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No, Vasundhara is not my real name. I am breaking it in for a friend!

Saturday, April 13, 2013

Life's A Poem: 12,11,10,9,8,7

Here is lot two of the A Poem a Day Contest; to jog your memories: http://vasundharabahuguna.blogspot.in/2013/04/lifes-poem-654321.html

April 7 2013
A sevenling poem: 7-line poem that features two tercets and a one-liner in the final (third) stanza. The first two stanzas should have an element of three in them that can either play off each directly, work as juxtaposition, or have no connection whatsoever. The final line should work as either a punchline, weird twist, or punctuation mark.

What’s the day today? They echoed in tune,
The Sun, Moon, Stars, Skies, and Earth in one line,
Tis Third of June.

But ‘twas still May, to their dismay,
And some stars in Heaven still in Fray,
A few days more, till they held their Sway,

Yes! It works!! (This is the way.)

April 8 2013
An instructional poem. Your instructional poem could list instructions. Or it could capture an instructional moment.

You Choose
Despair for Hope, Darkness for Light- believe, smile
Bad for Good, Rude for Kind- understand, listen
Unfair for Fair, Sad for Happy- follow, try
Cowardice for Courage, Greed for Contentment- fan, satiate   
Lie for Truth, Plight for Might- holdfast, resolve
Flight for Fight, Slight for Right- lead, reason
Live for these, and you will find, there is Life beyond your daily grind
Every day, brings in its fold, a bit of rain, and Sun, and shine

April 9 2013

Today is a Two-for-Tuesday prompt. Write one of the following (or both):
·         Write a hunter poem.
·         Write a hunted poem.

The Hunter and the Hunted
In all of us, though what we say,
Lies a hunter and a waiting prey;
While that seeker surveys, aims and conquers,
The victim fears every step and ponders:
What will prevail, for one so frail,
Always doubting , always pale;
The hunter trounces that thought,
Hunted finding itself in a spot,
Looks inwards and with memories fraught,
Goes in hiding, where it best ought.

April 10 2013
A suffering poem. A person or animal in the poem could be suffering. The poem itself could be suffering.
The Razor Tongue and Unmoving Heart
Forced to bear it with silence, their piercing looks,
Unsure why;

So they talked to each other, to find reasons fair,
Always it was, though, on the sly;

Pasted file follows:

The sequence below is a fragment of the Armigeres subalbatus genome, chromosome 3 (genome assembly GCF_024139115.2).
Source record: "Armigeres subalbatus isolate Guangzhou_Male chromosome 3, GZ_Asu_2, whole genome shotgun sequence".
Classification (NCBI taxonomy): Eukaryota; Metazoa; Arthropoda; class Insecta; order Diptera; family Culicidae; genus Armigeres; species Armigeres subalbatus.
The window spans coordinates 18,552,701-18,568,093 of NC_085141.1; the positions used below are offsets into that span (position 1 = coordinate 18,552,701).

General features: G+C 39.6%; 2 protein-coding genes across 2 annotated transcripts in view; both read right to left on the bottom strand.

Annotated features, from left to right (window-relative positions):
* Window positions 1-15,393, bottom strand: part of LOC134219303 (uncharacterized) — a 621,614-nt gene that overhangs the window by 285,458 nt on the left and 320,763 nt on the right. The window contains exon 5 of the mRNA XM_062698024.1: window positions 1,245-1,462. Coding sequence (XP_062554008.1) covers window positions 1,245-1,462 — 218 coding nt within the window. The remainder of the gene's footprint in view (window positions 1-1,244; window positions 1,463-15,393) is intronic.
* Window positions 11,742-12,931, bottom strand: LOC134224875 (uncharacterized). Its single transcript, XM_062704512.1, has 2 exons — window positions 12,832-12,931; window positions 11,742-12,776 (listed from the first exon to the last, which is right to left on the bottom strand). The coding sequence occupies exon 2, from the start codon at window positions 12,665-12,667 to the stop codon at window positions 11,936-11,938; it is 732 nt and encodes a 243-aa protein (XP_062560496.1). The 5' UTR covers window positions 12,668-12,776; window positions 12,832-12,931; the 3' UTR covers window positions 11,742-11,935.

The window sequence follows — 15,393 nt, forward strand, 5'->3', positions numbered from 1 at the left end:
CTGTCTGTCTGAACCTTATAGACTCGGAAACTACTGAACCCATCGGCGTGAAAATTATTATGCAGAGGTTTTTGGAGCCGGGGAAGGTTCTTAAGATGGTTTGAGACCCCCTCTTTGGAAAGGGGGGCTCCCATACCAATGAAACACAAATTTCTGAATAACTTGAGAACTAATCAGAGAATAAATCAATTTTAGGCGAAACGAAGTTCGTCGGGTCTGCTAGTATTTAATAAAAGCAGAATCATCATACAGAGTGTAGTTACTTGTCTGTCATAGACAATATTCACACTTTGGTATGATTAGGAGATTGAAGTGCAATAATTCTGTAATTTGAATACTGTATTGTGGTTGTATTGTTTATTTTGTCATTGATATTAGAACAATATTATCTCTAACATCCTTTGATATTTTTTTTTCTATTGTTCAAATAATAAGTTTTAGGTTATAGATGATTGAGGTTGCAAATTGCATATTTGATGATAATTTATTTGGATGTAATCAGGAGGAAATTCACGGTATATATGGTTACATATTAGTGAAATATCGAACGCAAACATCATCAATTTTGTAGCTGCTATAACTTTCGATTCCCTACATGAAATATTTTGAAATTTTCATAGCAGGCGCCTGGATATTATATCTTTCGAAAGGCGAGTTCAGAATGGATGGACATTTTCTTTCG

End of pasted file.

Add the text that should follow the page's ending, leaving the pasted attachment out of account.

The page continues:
“I’ll not wag”, she said to him, “And you try to not feel that pain”.
‘Twas a promise made, a deal sealed,
So the Tongue and Heart, their state concealed.
For years, they trudged on with that show,
Till the Tongue said to him, raising her left brow,
“We have suffered in silence all this while. Let us give up, not worth our while.”
The Tongue was sure, the Heart was scared,
From that moment, they began, they dared,
The Tongue, to lash at people fair, the Heart to seethe, its rhythm flared,
At every passer by, or him, who raised his voice (at them),
They did ensnare.
And thus, with every passing day, they learnt to live in dismay.
They knew their plight, with it could not part,To every other person though, they were the Razor Tongue and Unmoving Heart

April 11 2013
Take the phrase “In Case of (blank),” replace the blank with a word or phrase, make the new phrase the title of your poem, and then, write the poem. Possible titles could include “In Case of Emergency,” “In Case of Oversleeping,” “In Case of Snoring,” or something else.

In case of Boredom
Read that book, try to cook!
Click a picture, money’s not a stricture.
Ride your bike, or opt for a hike,
Paint a scene, play that game, go fishing.
Paste that stamp, walk the ramp,
Jog to the nook, swim down that brook,
Dance to your tune,
Sing those notes, play that beat,
Hit the garden to prune!
Walk the road, talk to them,
Hobbies from such pastimes stem

April 12 2013
A broke poem. The poem could be about a broken record, broken relationship, or someone who is just flat broke (no money).

The Wrist Watch
The Father asked, “What gift do I bring, from there, to you my child?”
The child, as coy as a child can be, smiles, and knows no joy.
But does not speak, only motions through her head, no toy will do,
Oh Father, choose to come back soon, no gift I want, but you.
The Father smiled, and hugged his child,
He knew her well, that she beguiles.
No words were said, but thoughts exchanged,
And the Father brought back with him, a beautiful wrist watch, silver framed.
She knew no joy, to the door she ran,
The Father saw her, and began,
To unwrap the gift he brought to his child.
Slowly, as each layer opened, with excitement feigned,
She watched spellbound, and yelled in joy,
It was a watch, and not a toy!
It shone on her tiny wrist, the watch,
She wore it through the day;
And through the night, till she went to bed,
So to, the next few days.
Then one morning she ran to bather, with her gift upon her wrist,
Two dips later, she recalled, and her tender heart near split.

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